[b]ut it has been said this law is constitutional—if it were, it would equally the legitimate sphere of government to repeal it. I am proud to be one of the disciples of Gerrit Smith, and this is his doctrine; and he only utters what all law writers have said who have risen to any eminence. Human government is for the protection of rights; and when human government destroys human rights, it ceases to be a government, and becomes a foul and blasting conspiracy; and is entitled to no respect whatever.
Likewise, systematic racism undermines the claim that an agency’s action is legitimate when an agency is acting in a rational manner. As Jennifer Alexander notes, “[i]f administrative action must embody the will of the people and racism is an integral, yet largely invisible, component of the customary morality, then administrators have little anchor for justifying action outside of that context.” Thus, in this view, systematic racism lead to systematic irrationality of government power, thus undermining agency legitimation in a democratic society.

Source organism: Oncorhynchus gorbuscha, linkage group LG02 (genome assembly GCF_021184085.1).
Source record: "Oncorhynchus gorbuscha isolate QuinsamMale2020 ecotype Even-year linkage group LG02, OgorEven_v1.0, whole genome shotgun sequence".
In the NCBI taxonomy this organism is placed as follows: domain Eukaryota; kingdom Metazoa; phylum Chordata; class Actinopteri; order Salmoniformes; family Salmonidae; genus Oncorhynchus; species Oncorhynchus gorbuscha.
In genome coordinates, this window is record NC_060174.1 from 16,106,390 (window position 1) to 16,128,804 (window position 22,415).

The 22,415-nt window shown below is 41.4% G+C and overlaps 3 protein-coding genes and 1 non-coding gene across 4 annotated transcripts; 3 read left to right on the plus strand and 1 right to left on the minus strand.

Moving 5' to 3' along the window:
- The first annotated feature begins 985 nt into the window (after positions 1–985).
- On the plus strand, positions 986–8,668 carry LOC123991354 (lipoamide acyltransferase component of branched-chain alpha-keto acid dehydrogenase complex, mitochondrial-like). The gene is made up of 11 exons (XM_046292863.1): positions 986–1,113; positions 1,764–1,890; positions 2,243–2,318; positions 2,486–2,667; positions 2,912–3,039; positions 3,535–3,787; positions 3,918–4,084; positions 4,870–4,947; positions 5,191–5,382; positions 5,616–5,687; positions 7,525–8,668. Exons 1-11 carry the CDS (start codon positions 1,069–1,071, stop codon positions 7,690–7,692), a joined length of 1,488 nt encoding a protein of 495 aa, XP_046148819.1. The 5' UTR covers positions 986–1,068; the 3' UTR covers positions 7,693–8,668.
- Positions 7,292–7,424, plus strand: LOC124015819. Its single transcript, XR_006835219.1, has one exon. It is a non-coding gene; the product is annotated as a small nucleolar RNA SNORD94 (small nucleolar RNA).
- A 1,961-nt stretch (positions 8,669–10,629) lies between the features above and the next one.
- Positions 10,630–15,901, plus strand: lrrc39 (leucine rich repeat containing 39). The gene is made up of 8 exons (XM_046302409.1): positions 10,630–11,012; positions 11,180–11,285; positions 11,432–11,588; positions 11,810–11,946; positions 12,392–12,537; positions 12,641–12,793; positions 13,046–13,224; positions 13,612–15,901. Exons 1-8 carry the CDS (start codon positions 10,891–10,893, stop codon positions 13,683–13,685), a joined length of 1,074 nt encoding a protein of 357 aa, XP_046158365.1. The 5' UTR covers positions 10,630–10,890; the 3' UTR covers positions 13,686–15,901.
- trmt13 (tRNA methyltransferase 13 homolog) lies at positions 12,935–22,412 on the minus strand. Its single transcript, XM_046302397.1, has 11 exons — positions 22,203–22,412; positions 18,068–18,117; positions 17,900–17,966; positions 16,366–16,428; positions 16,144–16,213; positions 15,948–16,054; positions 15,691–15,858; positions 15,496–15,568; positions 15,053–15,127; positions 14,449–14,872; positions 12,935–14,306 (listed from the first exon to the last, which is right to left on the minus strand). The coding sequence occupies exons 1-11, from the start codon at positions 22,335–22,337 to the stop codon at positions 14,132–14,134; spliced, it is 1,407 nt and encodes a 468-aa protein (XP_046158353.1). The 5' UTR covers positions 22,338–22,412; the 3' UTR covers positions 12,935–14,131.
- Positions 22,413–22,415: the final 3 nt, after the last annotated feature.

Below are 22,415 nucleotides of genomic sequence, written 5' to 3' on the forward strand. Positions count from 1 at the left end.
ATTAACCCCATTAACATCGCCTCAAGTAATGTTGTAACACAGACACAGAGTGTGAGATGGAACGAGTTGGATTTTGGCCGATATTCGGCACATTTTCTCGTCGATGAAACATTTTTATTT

Acknowledging the impact of systematic racism on the question of agency legitimacy, of course, does not necessarily end the conversation. Here I think it is important to see that theorists of the modern administrative state, as well as the legal structure of the administrative state, grappled with the way to resolve the problem of legitimation in light of systematic racism. For example, Blake Emerson in The Public’s Law: Origins and Architecture of Progressive Democracy, analyzes how W.E.B. DuBois constructed a philosophical framework that drew a “direct link between bureaucratic governance and the norm of freedom,” which suggested that bureaucratic intervention was necessary to support institutional and material freedom of African-Americans, which was in turn necessary for laying the “groundwork for a racially inclusive democratic society.” Thus, Emerson concludes that we have to trace the origins of Progressive administrative theory “not merely to the civil service reforms of the Pendleton Act and the regulatory interventions of the Interstate Commerce Commission but further back, to the ephemeral effort of the federal government to protect the rights of freed African Americans in the southern states in the wake of the Civil War.”